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Alternatively, the state previously published a notice/poster referencing the employer’s policy and complaint form. This may also be the “notice” referred to in the law. Hopefully the state will provide guidance on this point. The notice must be provided in English and the employee’s primary language.

Prior training qualifies — If an employee has received compliant training from a prior employer within the year, the new employer is permitted to deem this sufficient, so long as the new employee can provide verification of the completed training. Further, if an employer has provided its employees with training this year, but the training did not meet all of the requirements listed above, the employer must provide supplemental training so that all requirements are met.

Recordkeeping — While the state’s laws do not require employers to keep records of employee training, the FAQs encourage employers to maintain copies of any training records. We recommend requiring employees to acknowledge having received training. (New York City employers should be advised that they must maintain records of their employees’ attendance at training.)

How to prepare

New York employers must implement a compliant training program. The state has released model training materials on its website. The model materials include a PowerPoint presentation, a training script, training case studies, and videos. Employers should be advised, however, that use of these materials alone is not sufficient because they are not interactive. Thus, if an employer uses the state’s materials, it must also add an interactive component to the training.

Notwithstanding the availability of the state’s model training materials, an employer may wish to purchase or create a training program that not only complies with the applicable requirements but also is tailored to the employer’s business and its employee population. Particularly where an employer operates in multiple jurisdictions, such training programs will allow the employer to maintain a relevant and consistent training course for all of its employees, which can be supplemented with state- and city-specific content to address applicable legal requirements.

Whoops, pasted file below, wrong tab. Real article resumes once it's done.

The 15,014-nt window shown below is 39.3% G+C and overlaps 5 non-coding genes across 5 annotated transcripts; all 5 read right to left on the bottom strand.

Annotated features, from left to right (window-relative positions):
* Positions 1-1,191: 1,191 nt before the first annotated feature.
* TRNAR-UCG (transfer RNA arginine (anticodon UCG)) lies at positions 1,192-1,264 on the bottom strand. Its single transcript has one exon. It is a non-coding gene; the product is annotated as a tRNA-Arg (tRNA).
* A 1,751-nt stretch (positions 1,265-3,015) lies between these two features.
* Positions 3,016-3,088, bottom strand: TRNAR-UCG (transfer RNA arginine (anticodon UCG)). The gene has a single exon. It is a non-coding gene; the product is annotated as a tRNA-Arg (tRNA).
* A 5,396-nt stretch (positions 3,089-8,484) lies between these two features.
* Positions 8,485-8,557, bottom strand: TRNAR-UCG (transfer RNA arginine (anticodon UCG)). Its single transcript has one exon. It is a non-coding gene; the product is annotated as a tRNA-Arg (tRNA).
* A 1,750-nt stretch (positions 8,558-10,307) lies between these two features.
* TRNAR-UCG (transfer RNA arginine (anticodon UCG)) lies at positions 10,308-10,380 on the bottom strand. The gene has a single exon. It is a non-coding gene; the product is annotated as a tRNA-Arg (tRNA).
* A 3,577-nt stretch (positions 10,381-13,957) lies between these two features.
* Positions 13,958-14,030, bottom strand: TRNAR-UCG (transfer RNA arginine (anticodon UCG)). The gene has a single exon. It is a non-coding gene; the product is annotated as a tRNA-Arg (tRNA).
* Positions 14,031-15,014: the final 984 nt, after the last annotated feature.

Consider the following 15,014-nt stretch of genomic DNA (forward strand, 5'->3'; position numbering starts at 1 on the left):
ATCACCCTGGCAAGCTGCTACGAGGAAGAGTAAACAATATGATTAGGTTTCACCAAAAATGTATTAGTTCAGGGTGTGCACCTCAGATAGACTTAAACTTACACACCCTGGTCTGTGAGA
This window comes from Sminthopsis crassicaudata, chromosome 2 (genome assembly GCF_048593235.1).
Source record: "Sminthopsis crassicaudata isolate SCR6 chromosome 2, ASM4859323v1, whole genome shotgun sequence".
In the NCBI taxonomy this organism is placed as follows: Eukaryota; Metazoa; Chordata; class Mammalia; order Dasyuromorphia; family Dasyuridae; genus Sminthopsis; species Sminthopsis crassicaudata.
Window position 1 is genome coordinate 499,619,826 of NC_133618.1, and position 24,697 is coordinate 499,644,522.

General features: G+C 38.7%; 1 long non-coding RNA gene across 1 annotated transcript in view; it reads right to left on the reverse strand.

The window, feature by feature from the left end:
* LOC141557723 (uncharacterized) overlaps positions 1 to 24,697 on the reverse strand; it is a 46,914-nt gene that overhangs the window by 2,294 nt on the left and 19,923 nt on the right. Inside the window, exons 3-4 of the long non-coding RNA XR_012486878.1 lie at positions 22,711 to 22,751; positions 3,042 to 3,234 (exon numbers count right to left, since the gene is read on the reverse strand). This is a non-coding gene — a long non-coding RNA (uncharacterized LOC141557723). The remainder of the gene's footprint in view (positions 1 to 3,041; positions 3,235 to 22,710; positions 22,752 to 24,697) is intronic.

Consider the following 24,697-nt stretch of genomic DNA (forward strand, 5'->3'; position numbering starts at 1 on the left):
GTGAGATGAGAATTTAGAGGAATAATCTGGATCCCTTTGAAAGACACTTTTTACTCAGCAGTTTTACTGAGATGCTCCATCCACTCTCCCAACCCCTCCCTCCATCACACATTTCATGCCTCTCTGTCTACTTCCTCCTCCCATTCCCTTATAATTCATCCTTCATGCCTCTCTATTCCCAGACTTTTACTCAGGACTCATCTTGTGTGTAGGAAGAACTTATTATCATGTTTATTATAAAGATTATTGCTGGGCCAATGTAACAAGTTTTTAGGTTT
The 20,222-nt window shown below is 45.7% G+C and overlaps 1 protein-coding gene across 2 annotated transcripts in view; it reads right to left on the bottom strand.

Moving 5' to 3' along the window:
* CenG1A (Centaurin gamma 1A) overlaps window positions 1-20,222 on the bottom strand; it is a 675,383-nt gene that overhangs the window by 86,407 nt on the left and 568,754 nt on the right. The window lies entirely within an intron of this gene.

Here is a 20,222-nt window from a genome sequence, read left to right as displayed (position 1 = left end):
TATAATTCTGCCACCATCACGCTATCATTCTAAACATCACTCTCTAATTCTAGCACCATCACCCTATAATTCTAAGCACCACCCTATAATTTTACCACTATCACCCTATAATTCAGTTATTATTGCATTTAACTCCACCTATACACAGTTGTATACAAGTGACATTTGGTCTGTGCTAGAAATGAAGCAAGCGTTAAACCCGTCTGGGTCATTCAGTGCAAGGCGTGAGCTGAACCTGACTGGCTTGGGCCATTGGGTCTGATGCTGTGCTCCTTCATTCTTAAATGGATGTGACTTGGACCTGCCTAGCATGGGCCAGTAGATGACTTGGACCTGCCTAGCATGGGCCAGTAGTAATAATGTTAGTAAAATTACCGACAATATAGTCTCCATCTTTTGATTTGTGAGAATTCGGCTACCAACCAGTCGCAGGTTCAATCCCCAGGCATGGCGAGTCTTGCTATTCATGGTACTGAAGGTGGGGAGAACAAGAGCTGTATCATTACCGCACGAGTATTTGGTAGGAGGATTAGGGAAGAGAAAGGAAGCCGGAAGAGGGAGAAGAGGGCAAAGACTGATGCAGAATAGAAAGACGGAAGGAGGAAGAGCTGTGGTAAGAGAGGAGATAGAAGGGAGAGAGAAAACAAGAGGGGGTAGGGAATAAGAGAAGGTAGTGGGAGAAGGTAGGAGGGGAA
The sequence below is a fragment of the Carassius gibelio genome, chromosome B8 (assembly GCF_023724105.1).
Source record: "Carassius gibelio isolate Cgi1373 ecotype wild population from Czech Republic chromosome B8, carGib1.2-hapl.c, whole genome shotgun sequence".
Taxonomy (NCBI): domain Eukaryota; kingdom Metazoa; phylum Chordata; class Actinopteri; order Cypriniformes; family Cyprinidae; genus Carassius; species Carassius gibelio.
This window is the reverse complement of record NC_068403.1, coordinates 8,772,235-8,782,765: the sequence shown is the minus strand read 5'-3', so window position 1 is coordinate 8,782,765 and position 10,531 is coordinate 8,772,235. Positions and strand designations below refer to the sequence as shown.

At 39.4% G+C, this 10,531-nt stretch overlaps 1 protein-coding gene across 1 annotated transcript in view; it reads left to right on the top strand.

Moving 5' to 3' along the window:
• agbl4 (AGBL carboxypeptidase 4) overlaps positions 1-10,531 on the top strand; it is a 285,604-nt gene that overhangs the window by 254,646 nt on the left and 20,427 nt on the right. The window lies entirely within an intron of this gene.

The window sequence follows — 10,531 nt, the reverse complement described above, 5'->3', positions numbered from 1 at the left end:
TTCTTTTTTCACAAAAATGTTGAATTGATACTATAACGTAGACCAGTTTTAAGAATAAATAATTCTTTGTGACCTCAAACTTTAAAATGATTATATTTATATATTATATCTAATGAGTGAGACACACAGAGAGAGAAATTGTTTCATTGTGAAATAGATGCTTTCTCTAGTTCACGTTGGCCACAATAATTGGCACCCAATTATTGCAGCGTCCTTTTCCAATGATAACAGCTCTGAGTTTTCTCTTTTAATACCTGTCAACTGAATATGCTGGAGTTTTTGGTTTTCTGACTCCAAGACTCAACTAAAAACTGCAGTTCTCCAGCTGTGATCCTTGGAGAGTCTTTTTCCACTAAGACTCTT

Employers within New York City should review the city’s requirements for training, so that the training provided prior to October 9 can satisfy both state and city training obligations. The city’s law requires certain content not mandated under state law. For example, New York City employers must include content on bystander intervention. New York City has also created a model training program.

Noncompliance

Under New York Labor Law Section 213, employers that fail to comply with the state’s training requirements may be found guilty of a misdemeanor and face significant fines and/or imprisonment. These penalties also apply to any officers or agents of the employer who knowingly permit the violation. Additionally, in cases where allegations of sexual harassment arise, failure to comply with training obligations could result in the loss of potential defenses and/or increased damages.

Susan Gross Sholinsky is a member of the firm in the Employment, Labor & Workforce Management practice, in the New York office of Epstein Becker Green. She counsels clients on a variety of matters, in a practical and straightforward manner, with an eye toward reducing the possibility of employment-related claims.

Ann Knuckles Mahoney is an Associate in the Employment, Labor & Workforce Management practice, in the Nashville office of Epstein Becker Green. Her practice areas include employment litigation, employing training, practices, and procedures, labor management relations, and wage and hour matters.